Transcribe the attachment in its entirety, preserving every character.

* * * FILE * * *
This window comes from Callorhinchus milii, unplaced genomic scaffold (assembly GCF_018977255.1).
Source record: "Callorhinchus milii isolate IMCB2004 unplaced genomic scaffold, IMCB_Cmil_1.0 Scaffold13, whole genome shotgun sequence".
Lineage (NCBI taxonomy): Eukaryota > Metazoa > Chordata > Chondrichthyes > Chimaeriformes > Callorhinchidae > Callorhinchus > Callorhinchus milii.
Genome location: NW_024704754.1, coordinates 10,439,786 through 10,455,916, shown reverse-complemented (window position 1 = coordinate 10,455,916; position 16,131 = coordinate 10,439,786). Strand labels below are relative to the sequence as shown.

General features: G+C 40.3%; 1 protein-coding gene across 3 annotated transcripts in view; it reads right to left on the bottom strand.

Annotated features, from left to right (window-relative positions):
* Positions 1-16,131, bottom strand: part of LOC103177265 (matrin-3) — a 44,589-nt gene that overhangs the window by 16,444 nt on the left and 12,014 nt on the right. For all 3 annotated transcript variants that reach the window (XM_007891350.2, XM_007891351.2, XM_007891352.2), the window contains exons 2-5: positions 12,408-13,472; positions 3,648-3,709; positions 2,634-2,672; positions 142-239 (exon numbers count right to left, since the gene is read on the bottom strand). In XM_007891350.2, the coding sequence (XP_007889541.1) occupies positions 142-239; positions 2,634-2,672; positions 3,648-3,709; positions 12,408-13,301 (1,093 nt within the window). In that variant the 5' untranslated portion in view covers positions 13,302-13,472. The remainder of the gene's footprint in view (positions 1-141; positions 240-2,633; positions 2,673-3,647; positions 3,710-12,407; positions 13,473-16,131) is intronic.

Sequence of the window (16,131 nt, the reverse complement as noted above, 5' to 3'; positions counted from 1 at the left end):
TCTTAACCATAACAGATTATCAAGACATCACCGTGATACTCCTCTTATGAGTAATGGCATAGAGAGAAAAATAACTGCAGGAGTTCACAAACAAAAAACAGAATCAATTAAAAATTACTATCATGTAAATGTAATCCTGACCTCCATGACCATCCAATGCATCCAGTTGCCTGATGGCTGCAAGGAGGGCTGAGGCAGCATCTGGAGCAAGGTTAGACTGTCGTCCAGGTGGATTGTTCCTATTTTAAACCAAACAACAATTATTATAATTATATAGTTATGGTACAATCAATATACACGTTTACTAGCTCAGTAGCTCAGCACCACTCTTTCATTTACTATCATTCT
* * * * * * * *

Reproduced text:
This window comes from Callorhinchus milii, unplaced genomic scaffold (assembly GCF_018977255.1).
Source record: "Callorhinchus milii isolate IMCB2004 unplaced genomic scaffold, IMCB_Cmil_1.0 Scaffold13, whole genome shotgun sequence".
Lineage (NCBI taxonomy): Eukaryota > Metazoa > Chordata > Chondrichthyes > Chimaeriformes > Callorhinchidae > Callorhinchus > Callorhinchus milii.
Genome location: NW_024704754.1, coordinates 10,439,786 through 10,455,916, shown reverse-complemented (window position 1 = coordinate 10,455,916; position 16,131 = coordinate 10,439,786). Strand labels below are relative to the sequence as shown.

General features: G+C 40.3%; 1 protein-coding gene across 3 annotated transcripts in view; it reads right to left on the bottom strand.

Annotated features, from left to right (window-relative positions):
* Positions 1-16,131, bottom strand: part of LOC103177265 (matrin-3) — a 44,589-nt gene that overhangs the window by 16,444 nt on the left and 12,014 nt on the right. For all 3 annotated transcript variants that reach the window (XM_007891350.2, XM_007891351.2, XM_007891352.2), the window contains exons 2-5: positions 12,408-13,472; positions 3,648-3,709; positions 2,634-2,672; positions 142-239 (exon numbers count right to left, since the gene is read on the bottom strand). In XM_007891350.2, the coding sequence (XP_007889541.1) occupies positions 142-239; positions 2,634-2,672; positions 3,648-3,709; positions 12,408-13,301 (1,093 nt within the window). In that variant the 5' untranslated portion in view covers positions 13,302-13,472. The remainder of the gene's footprint in view (positions 1-141; positions 240-2,633; positions 2,673-3,647; positions 3,710-12,407; positions 13,473-16,131) is intronic.

Sequence of the window (16,131 nt, the reverse complement as noted above, 5' to 3'; positions counted from 1 at the left end):
TCTTAACCATAACAGATTATCAAGACATCACCGTGATACTCCTCTTATGAGTAATGGCATAGAGAGAAAAATAACTGCAGGAGTTCACAAACAAAAAACAGAATCAATTAAAAATTACTATCATGTAAATGTAATCCTGACCTCCATGACCATCCAATGCATCCAGTTGCCTGATGGCTGCAAGGAGGGCTGAGGCAGCATCTGGAGCAAGGTTAGACTGTCGTCCAGGTGGATTGTTCCTATTTTAAACCAAACAACAATTATTATAATTATATAGTTATGGTACAATCAATATACACGTTTACTAGCTCAGTAGCTCAGCACCACTCTTTCATTTACTATCATTCT